Andy Ramlo is the man behind Bob Rennie’s numbers and has a uniquely entertaining approach to the nerdy side of the real estate market. Ramlo, the Vice-President of Market Intelligence of the Rennie Group and Executive Director of the Urban Futures Institute, presented to a full house at a UDI luncheon in Vancouver on April 20th. Here are the key take-aways from his presentation:
Signs point towards a tight spring market with continued upward pressure on prices. Month over Month, sales in March were up 52% across all product types with listings up a mere 3%. Benchmark prices are up across all product categories and were above the 10 year month over month average price increase for March.
Average sale prices look very different when you ignore the top quintile. For Ramlo, perspective is key in a lot of the statistics we see. For example, in 2016 the average sale price of an attached home in the Lower Mainland was $610,602. The average of the top 20% of sales was nearly $1,200,000. If you remove this top quintile, the average price of the remaining 80% is $468,672.
Foreign buyers’ share of sales has dropped. Rennie tracks foreign buyers of the product they market and in July of 2016 foreign buyers made up just over 15% of purchasers. It dropped to 0.9% in August when the foreign buyer’s tax was introduced and appears to have stabilized around 4% in the months since then. Rennie reports the Fraser Valley experienced far less of a decrease in foreign buyers after the tax was introduced in August, moving from 3.3% foreign buyers in July 2016, down to 1.6% in August and stabilizing just over 2% by February 2017.
In Vancouver, there is a massive $221 billion in mortgage free equity amongst those 55 years of age and older. This equity is being transferred to the younger generation to help them buy their first home (42% of first time buyers had help from parents). Ramlo’s case study illustrated that the price a buyer can pay increases by 30% when parents help their kids reach 20% down. This skews the sale price to income ratio which Ramlo was clear is a “fundamentally stupid metric” anyway.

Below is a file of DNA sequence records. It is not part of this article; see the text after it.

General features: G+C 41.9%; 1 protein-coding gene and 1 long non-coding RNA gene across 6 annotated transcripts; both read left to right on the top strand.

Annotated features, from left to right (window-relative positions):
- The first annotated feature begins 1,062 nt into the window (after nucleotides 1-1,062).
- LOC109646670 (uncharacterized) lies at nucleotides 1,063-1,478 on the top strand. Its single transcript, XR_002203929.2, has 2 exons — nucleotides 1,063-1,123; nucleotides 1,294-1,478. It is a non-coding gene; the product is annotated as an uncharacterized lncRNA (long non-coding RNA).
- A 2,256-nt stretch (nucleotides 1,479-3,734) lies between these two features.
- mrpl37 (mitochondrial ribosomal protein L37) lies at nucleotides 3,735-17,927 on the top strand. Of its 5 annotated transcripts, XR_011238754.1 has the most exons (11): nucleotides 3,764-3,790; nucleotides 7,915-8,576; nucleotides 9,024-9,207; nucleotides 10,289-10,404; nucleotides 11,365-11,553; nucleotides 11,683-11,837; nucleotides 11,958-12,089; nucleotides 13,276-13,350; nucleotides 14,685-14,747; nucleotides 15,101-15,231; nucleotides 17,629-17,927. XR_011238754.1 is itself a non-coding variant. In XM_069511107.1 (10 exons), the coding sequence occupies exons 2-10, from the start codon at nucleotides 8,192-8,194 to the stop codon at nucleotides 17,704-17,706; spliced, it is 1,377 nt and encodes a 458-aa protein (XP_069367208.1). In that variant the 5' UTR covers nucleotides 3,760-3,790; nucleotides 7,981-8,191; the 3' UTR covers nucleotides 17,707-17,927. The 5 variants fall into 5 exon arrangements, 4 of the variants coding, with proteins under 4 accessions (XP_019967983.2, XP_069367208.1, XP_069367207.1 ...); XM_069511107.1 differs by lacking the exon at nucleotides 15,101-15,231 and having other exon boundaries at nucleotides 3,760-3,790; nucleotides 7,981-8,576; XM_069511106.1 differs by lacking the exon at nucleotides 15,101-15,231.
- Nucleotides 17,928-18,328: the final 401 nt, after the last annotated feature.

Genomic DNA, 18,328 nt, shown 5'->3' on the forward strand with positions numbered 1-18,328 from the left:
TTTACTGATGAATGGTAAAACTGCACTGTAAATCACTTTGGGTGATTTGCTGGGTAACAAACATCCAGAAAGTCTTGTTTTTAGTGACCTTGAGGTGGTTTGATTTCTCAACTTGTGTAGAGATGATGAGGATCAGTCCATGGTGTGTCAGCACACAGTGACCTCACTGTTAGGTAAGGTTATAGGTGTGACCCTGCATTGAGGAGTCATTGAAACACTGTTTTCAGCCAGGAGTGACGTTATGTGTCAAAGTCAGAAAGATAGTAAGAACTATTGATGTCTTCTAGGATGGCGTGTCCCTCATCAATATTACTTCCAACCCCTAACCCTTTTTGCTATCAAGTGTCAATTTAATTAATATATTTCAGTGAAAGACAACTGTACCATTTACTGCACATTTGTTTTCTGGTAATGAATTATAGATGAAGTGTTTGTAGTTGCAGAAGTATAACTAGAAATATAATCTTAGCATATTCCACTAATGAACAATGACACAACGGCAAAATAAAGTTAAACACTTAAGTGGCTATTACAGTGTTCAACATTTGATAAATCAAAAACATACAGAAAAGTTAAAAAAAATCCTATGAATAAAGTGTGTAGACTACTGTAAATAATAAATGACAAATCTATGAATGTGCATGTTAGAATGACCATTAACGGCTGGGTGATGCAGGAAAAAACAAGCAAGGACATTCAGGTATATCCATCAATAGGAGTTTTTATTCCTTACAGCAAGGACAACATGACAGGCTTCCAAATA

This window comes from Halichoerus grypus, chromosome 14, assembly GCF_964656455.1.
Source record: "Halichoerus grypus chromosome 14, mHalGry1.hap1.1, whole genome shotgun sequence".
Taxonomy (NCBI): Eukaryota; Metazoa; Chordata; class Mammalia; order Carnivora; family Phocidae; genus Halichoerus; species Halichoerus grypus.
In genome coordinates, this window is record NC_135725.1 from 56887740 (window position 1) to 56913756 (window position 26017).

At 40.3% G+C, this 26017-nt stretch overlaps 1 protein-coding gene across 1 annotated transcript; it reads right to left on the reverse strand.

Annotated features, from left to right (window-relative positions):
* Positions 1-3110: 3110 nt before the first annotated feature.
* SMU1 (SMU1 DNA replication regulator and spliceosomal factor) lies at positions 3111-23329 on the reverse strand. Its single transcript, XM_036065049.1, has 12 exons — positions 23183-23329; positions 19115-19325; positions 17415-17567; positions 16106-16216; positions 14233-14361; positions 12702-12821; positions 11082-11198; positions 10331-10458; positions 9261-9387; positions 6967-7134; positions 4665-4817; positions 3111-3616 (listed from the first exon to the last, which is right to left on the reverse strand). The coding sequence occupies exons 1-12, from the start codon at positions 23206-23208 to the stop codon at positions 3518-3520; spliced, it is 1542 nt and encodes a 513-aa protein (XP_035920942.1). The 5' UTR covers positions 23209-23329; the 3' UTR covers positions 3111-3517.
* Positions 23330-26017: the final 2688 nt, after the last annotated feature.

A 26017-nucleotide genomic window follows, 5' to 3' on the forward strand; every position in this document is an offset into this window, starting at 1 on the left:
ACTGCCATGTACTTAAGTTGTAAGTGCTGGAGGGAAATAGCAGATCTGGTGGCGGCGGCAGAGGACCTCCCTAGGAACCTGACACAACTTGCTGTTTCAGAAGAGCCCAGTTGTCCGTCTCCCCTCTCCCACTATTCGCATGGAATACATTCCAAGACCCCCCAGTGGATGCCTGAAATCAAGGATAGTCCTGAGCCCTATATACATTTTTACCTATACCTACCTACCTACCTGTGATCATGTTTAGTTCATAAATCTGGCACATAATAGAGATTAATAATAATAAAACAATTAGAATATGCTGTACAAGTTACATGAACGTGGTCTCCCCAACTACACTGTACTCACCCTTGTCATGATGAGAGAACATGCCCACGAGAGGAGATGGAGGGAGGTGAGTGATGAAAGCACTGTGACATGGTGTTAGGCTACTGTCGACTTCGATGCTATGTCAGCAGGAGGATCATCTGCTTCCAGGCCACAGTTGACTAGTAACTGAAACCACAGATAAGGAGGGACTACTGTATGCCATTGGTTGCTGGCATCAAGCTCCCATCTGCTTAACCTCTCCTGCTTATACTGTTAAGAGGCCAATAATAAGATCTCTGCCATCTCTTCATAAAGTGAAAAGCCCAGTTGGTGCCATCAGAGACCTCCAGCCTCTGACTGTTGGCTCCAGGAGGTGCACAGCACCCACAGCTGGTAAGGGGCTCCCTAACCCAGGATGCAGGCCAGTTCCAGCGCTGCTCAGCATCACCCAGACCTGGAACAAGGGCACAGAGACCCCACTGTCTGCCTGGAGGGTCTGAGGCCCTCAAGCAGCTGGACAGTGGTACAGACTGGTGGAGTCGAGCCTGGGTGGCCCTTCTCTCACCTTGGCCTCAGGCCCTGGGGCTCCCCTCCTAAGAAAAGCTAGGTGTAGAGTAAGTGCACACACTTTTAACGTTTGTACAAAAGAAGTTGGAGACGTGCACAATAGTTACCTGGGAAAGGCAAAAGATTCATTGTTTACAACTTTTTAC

BC’s population will continue to grow and the demographic composition will change significantly. The number of seniors will nearly double by 2036 and it’s not until they reach 85 that the household maintainer rate begins to decrease. The longer seniors loiter in their homes the longer our challenges will remain. You may think housing gets freed up as the aging population pass on, and you would be right, but the housing needs of the younger generation as they enter and move up in the market, is 3 times what is currently being freed up.
Supply is forecasted in excess of demand in the coming years. CMHC’s reported housing starts are at an all time high. Some of those starts will go to replacement demand as old homes are knocked down, but that should only account for 2-5%. This is good news.
But… the new product coming to market is already sold. Urban Analytics reports 16,500 new units coming to market in 2017 and almost 50,000 by 2022. Unfortunately, 97% percent of the 2017 inventory is already pre-sold. Even 91% of new product scheduled for 2019 is already sold.
Ramlo’s stats-focused presentation cemented what many have been feeling in the last month; we are in for another very active Spring.
The charts and data behind Ramlo’s presentation can be seen in his presentation deck available here.